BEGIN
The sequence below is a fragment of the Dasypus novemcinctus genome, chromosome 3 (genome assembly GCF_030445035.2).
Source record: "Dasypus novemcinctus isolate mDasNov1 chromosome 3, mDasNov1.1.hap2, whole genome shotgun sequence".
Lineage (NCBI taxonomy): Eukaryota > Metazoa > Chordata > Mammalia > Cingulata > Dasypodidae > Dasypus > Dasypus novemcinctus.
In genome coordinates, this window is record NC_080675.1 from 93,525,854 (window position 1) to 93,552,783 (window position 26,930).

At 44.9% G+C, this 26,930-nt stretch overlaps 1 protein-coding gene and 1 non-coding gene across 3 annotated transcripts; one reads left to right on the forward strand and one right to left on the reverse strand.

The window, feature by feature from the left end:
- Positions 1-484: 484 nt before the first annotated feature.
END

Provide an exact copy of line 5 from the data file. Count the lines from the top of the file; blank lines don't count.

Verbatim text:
At 44.9% G+C, this 26,930-nt stretch overlaps 1 protein-coding gene and 1 non-coding gene across 3 annotated transcripts; one reads left to right on the forward strand and one right to left on the reverse strand.